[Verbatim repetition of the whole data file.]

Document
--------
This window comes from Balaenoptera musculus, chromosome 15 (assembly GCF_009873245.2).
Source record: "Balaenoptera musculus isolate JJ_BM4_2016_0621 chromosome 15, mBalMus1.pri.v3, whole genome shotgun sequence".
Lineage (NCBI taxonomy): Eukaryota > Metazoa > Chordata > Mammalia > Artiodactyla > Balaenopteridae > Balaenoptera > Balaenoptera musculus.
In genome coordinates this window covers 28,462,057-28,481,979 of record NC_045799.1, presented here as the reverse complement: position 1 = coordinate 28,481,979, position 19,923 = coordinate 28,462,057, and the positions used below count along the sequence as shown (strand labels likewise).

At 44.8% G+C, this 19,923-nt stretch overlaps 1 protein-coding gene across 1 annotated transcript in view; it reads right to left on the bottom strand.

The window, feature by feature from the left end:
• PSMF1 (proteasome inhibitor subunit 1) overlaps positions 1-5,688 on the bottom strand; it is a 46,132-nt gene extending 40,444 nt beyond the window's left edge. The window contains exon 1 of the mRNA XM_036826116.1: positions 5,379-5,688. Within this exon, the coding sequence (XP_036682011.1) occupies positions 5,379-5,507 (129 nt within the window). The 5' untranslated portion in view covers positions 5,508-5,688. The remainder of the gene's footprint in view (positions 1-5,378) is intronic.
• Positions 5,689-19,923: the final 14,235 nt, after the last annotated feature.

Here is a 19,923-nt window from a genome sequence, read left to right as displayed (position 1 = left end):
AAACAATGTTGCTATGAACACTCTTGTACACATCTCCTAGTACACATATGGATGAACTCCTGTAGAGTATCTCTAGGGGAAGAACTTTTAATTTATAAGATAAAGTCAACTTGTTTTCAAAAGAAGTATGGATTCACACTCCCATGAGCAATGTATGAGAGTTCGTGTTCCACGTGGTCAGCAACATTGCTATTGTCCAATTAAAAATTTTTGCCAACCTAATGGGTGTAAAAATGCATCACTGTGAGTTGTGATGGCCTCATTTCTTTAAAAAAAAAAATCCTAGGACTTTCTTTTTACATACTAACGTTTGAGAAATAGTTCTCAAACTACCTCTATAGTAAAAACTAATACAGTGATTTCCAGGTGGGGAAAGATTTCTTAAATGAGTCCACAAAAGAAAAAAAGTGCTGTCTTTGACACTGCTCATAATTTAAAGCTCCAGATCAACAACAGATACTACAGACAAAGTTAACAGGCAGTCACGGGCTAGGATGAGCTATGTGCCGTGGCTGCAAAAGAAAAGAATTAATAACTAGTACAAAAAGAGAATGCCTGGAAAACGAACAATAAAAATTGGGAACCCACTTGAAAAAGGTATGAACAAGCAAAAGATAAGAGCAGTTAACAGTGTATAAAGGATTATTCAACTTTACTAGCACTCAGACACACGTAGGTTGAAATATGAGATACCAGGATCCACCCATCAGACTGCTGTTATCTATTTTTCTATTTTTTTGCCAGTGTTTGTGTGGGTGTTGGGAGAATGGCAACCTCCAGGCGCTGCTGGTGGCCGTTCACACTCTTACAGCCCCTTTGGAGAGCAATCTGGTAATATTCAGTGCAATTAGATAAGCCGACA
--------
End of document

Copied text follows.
This window comes from Balaenoptera musculus, chromosome 15 (assembly GCF_009873245.2).
Source record: "Balaenoptera musculus isolate JJ_BM4_2016_0621 chromosome 15, mBalMus1.pri.v3, whole genome shotgun sequence".
Lineage (NCBI taxonomy): Eukaryota > Metazoa > Chordata > Mammalia > Artiodactyla > Balaenopteridae > Balaenoptera > Balaenoptera musculus.
In genome coordinates this window covers 28,462,057-28,481,979 of record NC_045799.1, presented here as the reverse complement: position 1 = coordinate 28,481,979, position 19,923 = coordinate 28,462,057, and the positions used below count along the sequence as shown (strand labels likewise).

At 44.8% G+C, this 19,923-nt stretch overlaps 1 protein-coding gene across 1 annotated transcript in view; it reads right to left on the bottom strand.

The window, feature by feature from the left end:
• PSMF1 (proteasome inhibitor subunit 1) overlaps positions 1-5,688 on the bottom strand; it is a 46,132-nt gene extending 40,444 nt beyond the window's left edge. The window contains exon 1 of the mRNA XM_036826116.1: positions 5,379-5,688. Within this exon, the coding sequence (XP_036682011.1) occupies positions 5,379-5,507 (129 nt within the window). The 5' untranslated portion in view covers positions 5,508-5,688. The remainder of the gene's footprint in view (positions 1-5,378) is intronic.
• Positions 5,689-19,923: the final 14,235 nt, after the last annotated feature.

Here is a 19,923-nt window from a genome sequence, read left to right as displayed (position 1 = left end):
AAACAATGTTGCTATGAACACTCTTGTACACATCTCCTAGTACACATATGGATGAACTCCTGTAGAGTATCTCTAGGGGAAGAACTTTTAATTTATAAGATAAAGTCAACTTGTTTTCAAAAGAAGTATGGATTCACACTCCCATGAGCAATGTATGAGAGTTCGTGTTCCACGTGGTCAGCAACATTGCTATTGTCCAATTAAAAATTTTTGCCAACCTAATGGGTGTAAAAATGCATCACTGTGAGTTGTGATGGCCTCATTTCTTTAAAAAAAAAAATCCTAGGACTTTCTTTTTACATACTAACGTTTGAGAAATAGTTCTCAAACTACCTCTATAGTAAAAACTAATACAGTGATTTCCAGGTGGGGAAAGATTTCTTAAATGAGTCCACAAAAGAAAAAAAGTGCTGTCTTTGACACTGCTCATAATTTAAAGCTCCAGATCAACAACAGATACTACAGACAAAGTTAACAGGCAGTCACGGGCTAGGATGAGCTATGTGCCGTGGCTGCAAAAGAAAAGAATTAATAACTAGTACAAAAAGAGAATGCCTGGAAAACGAACAATAAAAATTGGGAACCCACTTGAAAAAGGTATGAACAAGCAAAAGATAAGAGCAGTTAACAGTGTATAAAGGATTATTCAACTTTACTAGCACTCAGACACACGTAGGTTGAAATATGAGATACCAGGATCCACCCATCAGACTGCTGTTATCTATTTTTCTATTTTTTTGCCAGTGTTTGTGTGGGTGTTGGGAGAATGGCAACCTCCAGGCGCTGCTGGTGGCCGTTCACACTCTTACAGCCCCTTTGGAGAGCAATCTGGTAATATTCAGTGCAATTAGATAAGCCGACA